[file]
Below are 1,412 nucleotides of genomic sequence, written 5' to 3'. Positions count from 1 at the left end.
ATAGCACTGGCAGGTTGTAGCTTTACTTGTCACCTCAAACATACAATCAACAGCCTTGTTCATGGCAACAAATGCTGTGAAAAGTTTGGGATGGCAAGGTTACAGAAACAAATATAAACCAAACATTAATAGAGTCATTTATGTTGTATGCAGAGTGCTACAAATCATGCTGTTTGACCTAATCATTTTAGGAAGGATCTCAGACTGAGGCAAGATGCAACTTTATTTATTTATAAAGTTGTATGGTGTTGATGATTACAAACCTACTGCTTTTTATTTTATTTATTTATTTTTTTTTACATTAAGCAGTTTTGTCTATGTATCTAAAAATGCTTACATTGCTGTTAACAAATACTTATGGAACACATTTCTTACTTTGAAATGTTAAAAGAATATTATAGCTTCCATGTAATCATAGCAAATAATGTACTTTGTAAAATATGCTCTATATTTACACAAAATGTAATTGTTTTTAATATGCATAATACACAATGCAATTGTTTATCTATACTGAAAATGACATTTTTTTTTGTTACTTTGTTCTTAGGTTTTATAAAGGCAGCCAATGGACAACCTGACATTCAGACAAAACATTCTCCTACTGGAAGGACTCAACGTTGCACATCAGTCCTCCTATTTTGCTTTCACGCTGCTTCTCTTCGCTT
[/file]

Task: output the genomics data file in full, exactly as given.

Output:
Below are 1,412 nucleotides of genomic sequence, written 5' to 3'. Positions count from 1 at the left end.
ATAGCACTGGCAGGTTGTAGCTTTACTTGTCACCTCAAACATACAATCAACAGCCTTGTTCATGGCAACAAATGCTGTGAAAAGTTTGGGATGGCAAGGTTACAGAAACAAATATAAACCAAACATTAATAGAGTCATTTATGTTGTATGCAGAGTGCTACAAATCATGCTGTTTGACCTAATCATTTTAGGAAGGATCTCAGACTGAGGCAAGATGCAACTTTATTTATTTATAAAGTTGTATGGTGTTGATGATTACAAACCTACTGCTTTTTATTTTATTTATTTATTTTTTTTTACATTAAGCAGTTTTGTCTATGTATCTAAAAATGCTTACATTGCTGTTAACAAATACTTATGGAACACATTTCTTACTTTGAAATGTTAAAAGAATATTATAGCTTCCATGTAATCATAGCAAATAATGTACTTTGTAAAATATGCTCTATATTTACACAAAATGTAATTGTTTTTAATATGCATAATACACAATGCAATTGTTTATCTATACTGAAAATGACATTTTTTTTTGTTACTTTGTTCTTAGGTTTTATAAAGGCAGCCAATGGACAACCTGACATTCAGACAAAACATTCTCCTACTGGAAGGACTCAACGTTGCACATCAGTCCTCCTATTTTGCTTTCACGCTGCTTCTCTTCGCTT